The thing is, fun is more than drinking. It's going to the Great Wall, it's trying Peking Duck, it's shopping and it's watching the traffic.
I do feel fortunate to have seen it before they took half the cars off the road.
Well, it's still pretty bad. There's less traffic, but the driving skills haven't improved. Actually, I think that it's gotten worse. They've got more room now.
Since it is the Olympic season, if you have an opportunity to go on a pub-crawl with one Olympian, who would it be?
I would pick Serena and Venus Williams so I could console them on their disappointing singles losses. I'm a huge tennis fan, and I'm sad that they're already out.
Any good consolation bars here in Beijing?
I don't believe so.
BOCOG has been pushing a lot of people to the Hohai area, but is there an area that still feels very much like a true Beijing nightspot?
I dislike the Hohai area very much. I think it's been decimated of late; it's been watered out. But if I had to take someone on a pub-crawl of places that evoke Beijing, we'd start at Stone Boat in the afternoon in Ritan Park. It's a Qing Dynasty resting place that's been converted to a bar and café. Then we'd go to Nan Lou Gu Xiang, which is a touristy backpackers street full of bars. Then we'd finish at Suzy Wong's. It's got a lounge with a traditional Chinese décor. It's got the opium den feel.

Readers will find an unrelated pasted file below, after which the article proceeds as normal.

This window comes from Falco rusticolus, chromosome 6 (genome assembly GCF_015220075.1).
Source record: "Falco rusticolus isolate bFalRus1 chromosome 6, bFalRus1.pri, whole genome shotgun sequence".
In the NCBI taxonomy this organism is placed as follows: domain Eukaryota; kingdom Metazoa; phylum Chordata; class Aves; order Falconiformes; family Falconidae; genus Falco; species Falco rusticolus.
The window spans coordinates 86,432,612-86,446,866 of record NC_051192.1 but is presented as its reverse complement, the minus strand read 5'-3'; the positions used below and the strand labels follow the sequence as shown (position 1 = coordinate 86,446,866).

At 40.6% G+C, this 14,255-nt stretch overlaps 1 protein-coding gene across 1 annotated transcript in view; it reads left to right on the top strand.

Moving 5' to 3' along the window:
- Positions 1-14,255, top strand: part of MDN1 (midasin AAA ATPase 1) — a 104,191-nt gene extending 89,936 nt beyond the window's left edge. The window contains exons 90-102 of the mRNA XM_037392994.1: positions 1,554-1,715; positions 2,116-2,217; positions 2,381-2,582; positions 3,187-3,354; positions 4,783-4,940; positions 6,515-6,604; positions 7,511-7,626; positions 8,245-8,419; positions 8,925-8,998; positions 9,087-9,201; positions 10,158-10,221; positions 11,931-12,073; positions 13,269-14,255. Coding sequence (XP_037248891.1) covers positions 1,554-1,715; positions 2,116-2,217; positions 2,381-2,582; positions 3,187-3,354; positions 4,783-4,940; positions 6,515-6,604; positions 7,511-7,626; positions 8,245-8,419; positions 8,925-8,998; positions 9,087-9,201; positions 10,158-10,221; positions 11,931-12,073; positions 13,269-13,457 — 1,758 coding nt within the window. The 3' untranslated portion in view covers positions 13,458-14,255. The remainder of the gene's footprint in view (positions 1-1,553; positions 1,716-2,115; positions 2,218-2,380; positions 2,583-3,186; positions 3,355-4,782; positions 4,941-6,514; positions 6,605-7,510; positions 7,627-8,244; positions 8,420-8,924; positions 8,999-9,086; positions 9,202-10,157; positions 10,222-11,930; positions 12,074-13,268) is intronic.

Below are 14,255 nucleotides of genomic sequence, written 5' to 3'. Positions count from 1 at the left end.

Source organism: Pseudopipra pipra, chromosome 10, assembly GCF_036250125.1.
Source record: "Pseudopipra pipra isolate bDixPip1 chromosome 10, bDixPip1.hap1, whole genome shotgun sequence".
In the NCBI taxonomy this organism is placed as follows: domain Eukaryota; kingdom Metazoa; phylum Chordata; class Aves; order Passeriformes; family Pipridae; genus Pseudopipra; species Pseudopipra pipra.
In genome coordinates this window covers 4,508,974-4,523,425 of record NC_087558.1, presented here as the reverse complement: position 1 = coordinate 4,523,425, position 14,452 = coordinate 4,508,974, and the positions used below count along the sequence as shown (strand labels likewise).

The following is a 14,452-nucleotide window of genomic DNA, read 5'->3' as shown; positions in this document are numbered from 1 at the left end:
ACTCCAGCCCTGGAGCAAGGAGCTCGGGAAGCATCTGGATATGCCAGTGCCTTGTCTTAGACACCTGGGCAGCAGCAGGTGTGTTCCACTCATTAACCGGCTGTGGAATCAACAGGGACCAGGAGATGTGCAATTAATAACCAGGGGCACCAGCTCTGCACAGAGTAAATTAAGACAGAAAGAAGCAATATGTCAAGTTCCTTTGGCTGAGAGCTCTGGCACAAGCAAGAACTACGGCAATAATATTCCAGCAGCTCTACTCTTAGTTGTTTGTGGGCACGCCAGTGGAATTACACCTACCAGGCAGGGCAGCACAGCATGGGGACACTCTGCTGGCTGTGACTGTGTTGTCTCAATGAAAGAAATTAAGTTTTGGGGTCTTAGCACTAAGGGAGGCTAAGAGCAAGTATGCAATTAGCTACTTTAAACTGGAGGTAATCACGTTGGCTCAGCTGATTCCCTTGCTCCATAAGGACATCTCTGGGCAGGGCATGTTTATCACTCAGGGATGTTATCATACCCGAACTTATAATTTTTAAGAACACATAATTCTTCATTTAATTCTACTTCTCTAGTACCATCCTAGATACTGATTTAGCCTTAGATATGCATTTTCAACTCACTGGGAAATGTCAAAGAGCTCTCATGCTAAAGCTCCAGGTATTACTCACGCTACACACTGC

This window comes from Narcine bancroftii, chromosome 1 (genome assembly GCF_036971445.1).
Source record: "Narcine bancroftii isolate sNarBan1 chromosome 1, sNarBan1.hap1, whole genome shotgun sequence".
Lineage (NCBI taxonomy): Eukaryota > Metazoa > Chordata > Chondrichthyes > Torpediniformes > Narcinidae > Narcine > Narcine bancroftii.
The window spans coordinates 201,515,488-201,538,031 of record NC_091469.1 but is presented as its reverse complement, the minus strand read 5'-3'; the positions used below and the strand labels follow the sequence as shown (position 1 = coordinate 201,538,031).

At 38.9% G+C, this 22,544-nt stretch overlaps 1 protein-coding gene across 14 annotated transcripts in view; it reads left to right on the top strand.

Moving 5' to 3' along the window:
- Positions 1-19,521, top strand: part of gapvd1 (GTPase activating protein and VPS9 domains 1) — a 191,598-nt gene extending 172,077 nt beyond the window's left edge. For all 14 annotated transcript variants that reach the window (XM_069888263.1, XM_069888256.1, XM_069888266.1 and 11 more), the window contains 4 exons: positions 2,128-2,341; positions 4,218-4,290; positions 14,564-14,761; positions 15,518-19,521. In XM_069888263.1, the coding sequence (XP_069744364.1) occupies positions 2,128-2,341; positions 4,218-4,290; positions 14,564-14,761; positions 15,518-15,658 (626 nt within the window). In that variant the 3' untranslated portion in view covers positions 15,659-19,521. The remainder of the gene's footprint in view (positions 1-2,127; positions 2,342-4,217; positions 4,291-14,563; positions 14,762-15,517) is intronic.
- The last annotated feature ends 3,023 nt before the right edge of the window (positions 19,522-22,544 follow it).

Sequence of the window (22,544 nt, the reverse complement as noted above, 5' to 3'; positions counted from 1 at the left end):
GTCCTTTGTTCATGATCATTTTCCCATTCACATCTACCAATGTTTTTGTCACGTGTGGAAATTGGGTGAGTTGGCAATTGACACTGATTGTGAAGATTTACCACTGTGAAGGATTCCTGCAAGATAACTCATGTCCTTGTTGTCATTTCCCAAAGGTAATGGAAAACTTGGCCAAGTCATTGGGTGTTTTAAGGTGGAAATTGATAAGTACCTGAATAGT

After these Games end, what happens to all these bars and restaurants that opened up specifically for the Olympics?
I think there will be a huge consolidation. There are too many bars and clubs and restaurants and hotels that have opened in the last year to be sustainable. We're already seeing new clubs that aren't even that busy during the Olympics. So what happens to them after the Games?
Did they expand too much and too quickly?
I think a lot of people got greedy. They basically invested in food and beverage, hoping to get a big payoff. But it hasn't worked out that way.
If you could get a drink with Mao, where'd you'd take him?
I would take him to new China Doll. They have a really good mix of locals and foreigners. They've got a good mix of clientele. They also have a good mix of local designers and foreign investors. Everyone says the Chinese aren't creative, but seeing that place disproves that.
I think they evoke a very positive spirit. I think it's a very colorful and exuberant place, and I'd like to see how he'd react to that. They've got sexy people, party people, fun loving people, and I think that's a very nice edge of China to see.
And you can smoke there. He's a big smoker, right?
I think so.
And they have a VIP lounge.
He'd get free cover?
10 percent off.